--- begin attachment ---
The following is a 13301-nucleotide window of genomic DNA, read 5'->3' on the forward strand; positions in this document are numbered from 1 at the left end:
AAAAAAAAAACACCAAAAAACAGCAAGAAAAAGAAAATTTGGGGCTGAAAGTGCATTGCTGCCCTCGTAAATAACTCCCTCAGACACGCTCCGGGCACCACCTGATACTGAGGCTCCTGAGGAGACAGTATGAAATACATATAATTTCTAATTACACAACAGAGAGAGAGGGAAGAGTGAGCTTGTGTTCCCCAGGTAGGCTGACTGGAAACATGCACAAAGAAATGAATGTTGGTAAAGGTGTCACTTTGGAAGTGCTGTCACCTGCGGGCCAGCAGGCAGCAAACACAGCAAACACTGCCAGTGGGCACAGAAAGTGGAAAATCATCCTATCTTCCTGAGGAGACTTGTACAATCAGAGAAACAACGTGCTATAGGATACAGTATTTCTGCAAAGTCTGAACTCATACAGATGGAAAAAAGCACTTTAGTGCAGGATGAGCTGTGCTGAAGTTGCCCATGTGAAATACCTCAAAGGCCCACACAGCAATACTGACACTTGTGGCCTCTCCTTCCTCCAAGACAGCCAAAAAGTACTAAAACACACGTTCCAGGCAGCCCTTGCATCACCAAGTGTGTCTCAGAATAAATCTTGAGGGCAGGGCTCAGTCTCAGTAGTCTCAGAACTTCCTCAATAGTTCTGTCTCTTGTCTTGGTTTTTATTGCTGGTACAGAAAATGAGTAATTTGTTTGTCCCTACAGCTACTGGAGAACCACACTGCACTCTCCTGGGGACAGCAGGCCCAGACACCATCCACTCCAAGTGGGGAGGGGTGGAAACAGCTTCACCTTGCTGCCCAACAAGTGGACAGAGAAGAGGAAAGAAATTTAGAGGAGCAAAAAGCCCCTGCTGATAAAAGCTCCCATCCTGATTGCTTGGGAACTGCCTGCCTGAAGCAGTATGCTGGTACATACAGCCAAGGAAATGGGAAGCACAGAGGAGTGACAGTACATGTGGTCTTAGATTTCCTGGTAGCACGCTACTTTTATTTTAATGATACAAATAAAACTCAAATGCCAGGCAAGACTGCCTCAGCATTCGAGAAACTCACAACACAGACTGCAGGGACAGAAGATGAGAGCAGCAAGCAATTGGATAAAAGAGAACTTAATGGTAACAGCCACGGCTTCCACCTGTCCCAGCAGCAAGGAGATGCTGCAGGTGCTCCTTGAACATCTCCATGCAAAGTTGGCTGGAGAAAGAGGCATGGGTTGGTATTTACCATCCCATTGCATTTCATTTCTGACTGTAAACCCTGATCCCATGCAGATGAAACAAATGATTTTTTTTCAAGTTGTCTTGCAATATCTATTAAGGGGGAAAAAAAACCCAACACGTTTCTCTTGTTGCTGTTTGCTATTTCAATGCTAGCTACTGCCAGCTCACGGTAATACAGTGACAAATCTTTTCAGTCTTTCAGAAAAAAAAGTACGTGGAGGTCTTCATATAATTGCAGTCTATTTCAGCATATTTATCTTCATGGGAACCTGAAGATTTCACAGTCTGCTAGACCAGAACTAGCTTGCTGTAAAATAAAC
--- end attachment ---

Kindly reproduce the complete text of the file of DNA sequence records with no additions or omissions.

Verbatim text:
The following is a 13301-nucleotide window of genomic DNA, read 5'->3' on the forward strand; positions in this document are numbered from 1 at the left end:
AAAAAAAAAACACCAAAAAACAGCAAGAAAAAGAAAATTTGGGGCTGAAAGTGCATTGCTGCCCTCGTAAATAACTCCCTCAGACACGCTCCGGGCACCACCTGATACTGAGGCTCCTGAGGAGACAGTATGAAATACATATAATTTCTAATTACACAACAGAGAGAGAGGGAAGAGTGAGCTTGTGTTCCCCAGGTAGGCTGACTGGAAACATGCACAAAGAAATGAATGTTGGTAAAGGTGTCACTTTGGAAGTGCTGTCACCTGCGGGCCAGCAGGCAGCAAACACAGCAAACACTGCCAGTGGGCACAGAAAGTGGAAAATCATCCTATCTTCCTGAGGAGACTTGTACAATCAGAGAAACAACGTGCTATAGGATACAGTATTTCTGCAAAGTCTGAACTCATACAGATGGAAAAAAGCACTTTAGTGCAGGATGAGCTGTGCTGAAGTTGCCCATGTGAAATACCTCAAAGGCCCACACAGCAATACTGACACTTGTGGCCTCTCCTTCCTCCAAGACAGCCAAAAAGTACTAAAACACACGTTCCAGGCAGCCCTTGCATCACCAAGTGTGTCTCAGAATAAATCTTGAGGGCAGGGCTCAGTCTCAGTAGTCTCAGAACTTCCTCAATAGTTCTGTCTCTTGTCTTGGTTTTTATTGCTGGTACAGAAAATGAGTAATTTGTTTGTCCCTACAGCTACTGGAGAACCACACTGCACTCTCCTGGGGACAGCAGGCCCAGACACCATCCACTCCAAGTGGGGAGGGGTGGAAACAGCTTCACCTTGCTGCCCAACAAGTGGACAGAGAAGAGGAAAGAAATTTAGAGGAGCAAAAAGCCCCTGCTGATAAAAGCTCCCATCCTGATTGCTTGGGAACTGCCTGCCTGAAGCAGTATGCTGGTACATACAGCCAAGGAAATGGGAAGCACAGAGGAGTGACAGTACATGTGGTCTTAGATTTCCTGGTAGCACGCTACTTTTATTTTAATGATACAAATAAAACTCAAATGCCAGGCAAGACTGCCTCAGCATTCGAGAAACTCACAACACAGACTGCAGGGACAGAAGATGAGAGCAGCAAGCAATTGGATAAAAGAGAACTTAATGGTAACAGCCACGGCTTCCACCTGTCCCAGCAGCAAGGAGATGCTGCAGGTGCTCCTTGAACATCTCCATGCAAAGTTGGCTGGAGAAAGAGGCATGGGTTGGTATTTACCATCCCATTGCATTTCATTTCTGACTGTAAACCCTGATCCCATGCAGATGAAACAAATGATTTTTTTTCAAGTTGTCTTGCAATATCTATTAAGGGGGAAAAAAAACCCAACACGTTTCTCTTGTTGCTGTTTGCTATTTCAATGCTAGCTACTGCCAGCTCACGGTAATACAGTGACAAATCTTTTCAGTCTTTCAGAAAAAAAAGTACGTGGAGGTCTTCATATAATTGCAGTCTATTTCAGCATATTTATCTTCATGGGAACCTGAAGATTTCACAGTCTGCTAGACCAGAACTAGCTTGCTGTAAAATAAAC